I didn’t necessarily think Van Rossum was being a jerk. His responses seemed like the typical fare of people who generally prefer not to mince words, and particularly those who are engineering-minded. They desire specificity, simplicity, and economy… Often even in conversation.

Whether this is accurate to say of Van Rossum, I don’t know, because I’ve never met himi or seen him speak.

The latter of those two can be remedied with little effort, however, since he is a Googlite now. He has given a Google TechTalk about Python, available for free on Google Video:

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“Your questions are rather general and hard to answer. :slight_smile: I guess being able to cook an egg for breakfast is invaluable.”


– Guido Van Rossum

And all of his responses are one or two sentences at most. The other participants gave thoughtful, interesting answers to the same questions.

Add me to the list of people who doesn’t understand why you thought poor, maligned Guido was such a “jerk” for being brief. I went there expecting him to go on some sort of emotional tirade!! Even the stuff you have highlighted doesn’t sound too jerkish at all. Different strokes for different folks?

Well, he comes off slightly jerkish because while he takes the time to respond, he seems mocking in some responses. If he wasn’t interested, maybe he should have declined. If someone told me my words were going to be publicly posted as an interview, I’d have chosen them more carefully or declined.

But he did respond and I’m guessing Stiff isn’t complaining.

Chuck it up to him being Dutch. He’s got a sense of humor that’s great if you get it, but might come across as a bit of a jerk if you don’t share his kind of humor.

(And yeah, I’m Dutch too, so I dig his answers ;-))

I know that many consider VB to beneath them… and it is beneath the speaker, usually. However, VB allowed a whole now class of programmer. Bad programmers, I admit, but they were able to solve useful problems after a fashion.

The data binding capabilities of VB’s environment made it possible to do data driven screens with ease. The language was brain dead but easy enough for even a non programmer to pick up.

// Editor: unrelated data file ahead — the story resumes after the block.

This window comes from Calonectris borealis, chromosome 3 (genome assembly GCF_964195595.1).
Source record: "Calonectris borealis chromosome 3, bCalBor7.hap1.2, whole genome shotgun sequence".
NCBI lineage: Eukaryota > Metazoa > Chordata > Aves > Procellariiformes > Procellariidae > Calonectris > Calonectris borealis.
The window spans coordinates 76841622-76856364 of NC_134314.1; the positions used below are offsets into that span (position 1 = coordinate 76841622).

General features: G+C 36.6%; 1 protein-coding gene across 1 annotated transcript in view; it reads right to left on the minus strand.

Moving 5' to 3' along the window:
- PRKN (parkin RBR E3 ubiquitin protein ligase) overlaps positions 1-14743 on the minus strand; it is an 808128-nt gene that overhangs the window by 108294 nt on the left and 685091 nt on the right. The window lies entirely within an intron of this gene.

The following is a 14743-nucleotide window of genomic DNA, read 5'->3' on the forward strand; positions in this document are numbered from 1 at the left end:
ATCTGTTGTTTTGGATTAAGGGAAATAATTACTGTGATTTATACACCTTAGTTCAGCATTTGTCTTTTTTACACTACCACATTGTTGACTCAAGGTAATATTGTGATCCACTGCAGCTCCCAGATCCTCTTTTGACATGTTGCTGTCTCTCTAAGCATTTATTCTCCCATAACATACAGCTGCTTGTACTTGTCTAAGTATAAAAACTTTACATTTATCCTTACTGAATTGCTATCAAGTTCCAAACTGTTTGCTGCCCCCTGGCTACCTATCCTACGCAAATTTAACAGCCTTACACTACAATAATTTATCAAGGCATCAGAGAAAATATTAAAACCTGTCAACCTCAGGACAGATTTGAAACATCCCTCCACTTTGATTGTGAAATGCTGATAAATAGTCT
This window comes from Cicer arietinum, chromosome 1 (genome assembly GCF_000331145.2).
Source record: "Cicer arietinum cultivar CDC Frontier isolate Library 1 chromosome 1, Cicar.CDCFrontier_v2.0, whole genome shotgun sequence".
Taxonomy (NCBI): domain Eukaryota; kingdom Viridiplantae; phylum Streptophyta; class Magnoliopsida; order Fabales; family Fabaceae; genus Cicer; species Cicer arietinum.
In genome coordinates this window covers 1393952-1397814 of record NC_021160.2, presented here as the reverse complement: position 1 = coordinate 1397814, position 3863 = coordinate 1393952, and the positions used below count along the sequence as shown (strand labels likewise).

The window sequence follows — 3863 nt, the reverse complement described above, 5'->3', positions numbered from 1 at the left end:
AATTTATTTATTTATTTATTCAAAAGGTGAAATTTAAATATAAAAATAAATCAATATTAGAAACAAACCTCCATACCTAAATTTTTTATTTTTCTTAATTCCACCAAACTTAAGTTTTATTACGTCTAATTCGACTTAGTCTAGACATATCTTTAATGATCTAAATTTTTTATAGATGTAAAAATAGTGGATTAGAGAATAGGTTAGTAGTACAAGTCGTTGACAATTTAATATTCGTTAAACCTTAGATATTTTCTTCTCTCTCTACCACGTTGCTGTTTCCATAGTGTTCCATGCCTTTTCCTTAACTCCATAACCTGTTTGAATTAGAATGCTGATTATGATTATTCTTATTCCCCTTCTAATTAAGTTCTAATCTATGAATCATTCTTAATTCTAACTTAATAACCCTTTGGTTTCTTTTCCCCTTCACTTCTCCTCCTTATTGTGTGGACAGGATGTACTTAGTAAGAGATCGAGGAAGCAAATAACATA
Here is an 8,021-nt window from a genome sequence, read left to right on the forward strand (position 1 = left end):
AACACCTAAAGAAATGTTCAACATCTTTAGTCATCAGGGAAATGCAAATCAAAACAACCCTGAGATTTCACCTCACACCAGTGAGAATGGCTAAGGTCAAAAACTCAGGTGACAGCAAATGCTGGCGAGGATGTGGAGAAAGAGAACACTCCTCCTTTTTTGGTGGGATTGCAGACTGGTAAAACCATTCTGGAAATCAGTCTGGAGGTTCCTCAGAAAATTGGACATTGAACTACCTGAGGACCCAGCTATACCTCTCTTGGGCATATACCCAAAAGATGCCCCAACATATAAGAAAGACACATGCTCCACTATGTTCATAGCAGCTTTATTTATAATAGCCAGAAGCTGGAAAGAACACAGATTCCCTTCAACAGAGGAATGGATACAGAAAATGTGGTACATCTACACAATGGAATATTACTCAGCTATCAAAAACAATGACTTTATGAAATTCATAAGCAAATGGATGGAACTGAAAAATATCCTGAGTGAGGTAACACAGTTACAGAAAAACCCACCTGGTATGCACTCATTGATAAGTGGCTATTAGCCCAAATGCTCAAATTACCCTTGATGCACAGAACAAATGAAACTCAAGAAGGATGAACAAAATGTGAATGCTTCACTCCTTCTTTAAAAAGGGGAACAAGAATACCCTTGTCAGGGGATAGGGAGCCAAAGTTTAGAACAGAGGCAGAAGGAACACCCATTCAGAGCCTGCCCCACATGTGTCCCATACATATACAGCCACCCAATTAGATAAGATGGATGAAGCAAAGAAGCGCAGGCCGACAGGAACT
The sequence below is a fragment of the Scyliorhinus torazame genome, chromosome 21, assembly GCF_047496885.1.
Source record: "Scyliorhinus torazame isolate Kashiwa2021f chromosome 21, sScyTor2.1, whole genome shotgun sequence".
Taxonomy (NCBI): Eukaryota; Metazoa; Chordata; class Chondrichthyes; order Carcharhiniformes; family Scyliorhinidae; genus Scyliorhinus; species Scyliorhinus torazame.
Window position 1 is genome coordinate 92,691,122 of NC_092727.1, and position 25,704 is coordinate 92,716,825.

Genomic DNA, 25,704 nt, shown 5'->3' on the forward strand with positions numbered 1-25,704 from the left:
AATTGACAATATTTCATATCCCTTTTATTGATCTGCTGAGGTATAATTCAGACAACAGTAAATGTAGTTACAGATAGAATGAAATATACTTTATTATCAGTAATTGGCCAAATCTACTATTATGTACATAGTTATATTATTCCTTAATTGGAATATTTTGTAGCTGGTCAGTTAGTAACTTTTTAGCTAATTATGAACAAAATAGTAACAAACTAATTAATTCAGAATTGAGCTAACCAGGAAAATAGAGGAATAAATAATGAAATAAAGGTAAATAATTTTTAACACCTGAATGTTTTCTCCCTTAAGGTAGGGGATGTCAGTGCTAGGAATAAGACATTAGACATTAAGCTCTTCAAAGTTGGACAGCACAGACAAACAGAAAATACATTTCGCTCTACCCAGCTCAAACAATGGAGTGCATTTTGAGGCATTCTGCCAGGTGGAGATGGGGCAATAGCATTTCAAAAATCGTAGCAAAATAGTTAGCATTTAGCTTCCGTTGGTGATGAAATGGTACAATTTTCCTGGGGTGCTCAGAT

Most business problems are nothing more than data collection and reporting… so VB and Crystal Reports made it possible for junior grade programmers to solve real world business problems. It was to data collection and reporting what spreadsheets were to financial computation: an abstraction that didn’t require an “expert”.

The downside to not requiring an expert is you get amateurish results. In many cases for businesses, that was OK. VB added to the problem by not allowing advanced programmers to use the algorithms they were comfortable with due to language limitations. (You could write linked lists and such via references to objects, but it wasn’t… clean.) Today, such concerns evaporate with VB.NET, although I prefer C#'s syntax, being an old C jockey myself.

So at the end of the day “real” programmers scorned VB because of the limitations and the awful wrecks the amatures created. Yet, I can’t count the number of times those awful wrecks were better than the manual system that they replaced. When it was time for the solution to scale: well, that’s what the professionals are for… creating a “real” program that is designed correctly. What I find interesting is that for every program that a professional gets called in for, there are several that he never hears about that continue to chug along in their awful glory, solving a problem.

I get the impression that Torvald’s overall point is that there’s productivity in abstraction, which VB has offered to those who, er, don’t care to know the underlying details.

Have to agree with Jeff. Guido did come across as a jerk. If you’re going to answer a couple of questions, don’t waste the interviewer’s time with nonsensical answers. The questions were obviously programming related. If he was going to answer the questions, he should have given it more thought then the 2 seconds he gave trying to be obtuse.